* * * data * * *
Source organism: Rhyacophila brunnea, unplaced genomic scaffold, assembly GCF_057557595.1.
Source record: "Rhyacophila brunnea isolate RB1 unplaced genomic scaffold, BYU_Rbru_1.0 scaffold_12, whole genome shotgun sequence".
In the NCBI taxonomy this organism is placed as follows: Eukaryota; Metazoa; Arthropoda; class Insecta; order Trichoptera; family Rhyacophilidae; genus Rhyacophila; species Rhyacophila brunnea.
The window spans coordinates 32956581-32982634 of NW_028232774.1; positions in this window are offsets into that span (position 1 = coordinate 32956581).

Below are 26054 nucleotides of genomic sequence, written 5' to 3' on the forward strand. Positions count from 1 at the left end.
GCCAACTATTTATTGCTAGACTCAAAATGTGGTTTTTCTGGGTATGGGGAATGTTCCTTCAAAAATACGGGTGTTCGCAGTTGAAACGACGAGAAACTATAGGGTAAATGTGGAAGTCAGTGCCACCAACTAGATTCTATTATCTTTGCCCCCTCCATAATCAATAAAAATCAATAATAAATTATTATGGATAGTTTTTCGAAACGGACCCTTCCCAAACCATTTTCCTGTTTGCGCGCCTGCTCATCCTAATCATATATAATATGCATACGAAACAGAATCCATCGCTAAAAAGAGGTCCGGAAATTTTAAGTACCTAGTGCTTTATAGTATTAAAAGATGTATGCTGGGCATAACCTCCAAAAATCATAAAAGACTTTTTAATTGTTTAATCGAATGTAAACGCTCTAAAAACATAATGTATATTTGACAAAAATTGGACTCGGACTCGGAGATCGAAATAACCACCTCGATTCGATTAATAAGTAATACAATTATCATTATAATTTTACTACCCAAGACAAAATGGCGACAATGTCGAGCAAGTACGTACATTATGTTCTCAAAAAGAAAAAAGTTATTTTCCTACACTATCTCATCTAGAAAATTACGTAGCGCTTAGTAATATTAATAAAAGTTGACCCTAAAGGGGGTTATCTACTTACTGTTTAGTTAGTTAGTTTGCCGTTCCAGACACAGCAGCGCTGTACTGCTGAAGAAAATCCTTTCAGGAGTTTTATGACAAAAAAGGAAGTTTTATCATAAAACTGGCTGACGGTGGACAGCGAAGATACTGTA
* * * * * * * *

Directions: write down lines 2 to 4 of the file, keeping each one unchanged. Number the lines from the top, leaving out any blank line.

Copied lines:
Source record: "Rhyacophila brunnea isolate RB1 unplaced genomic scaffold, BYU_Rbru_1.0 scaffold_12, whole genome shotgun sequence".
In the NCBI taxonomy this organism is placed as follows: Eukaryota; Metazoa; Arthropoda; class Insecta; order Trichoptera; family Rhyacophilidae; genus Rhyacophila; species Rhyacophila brunnea.
The window spans coordinates 32956581-32982634 of NW_028232774.1; positions in this window are offsets into that span (position 1 = coordinate 32956581).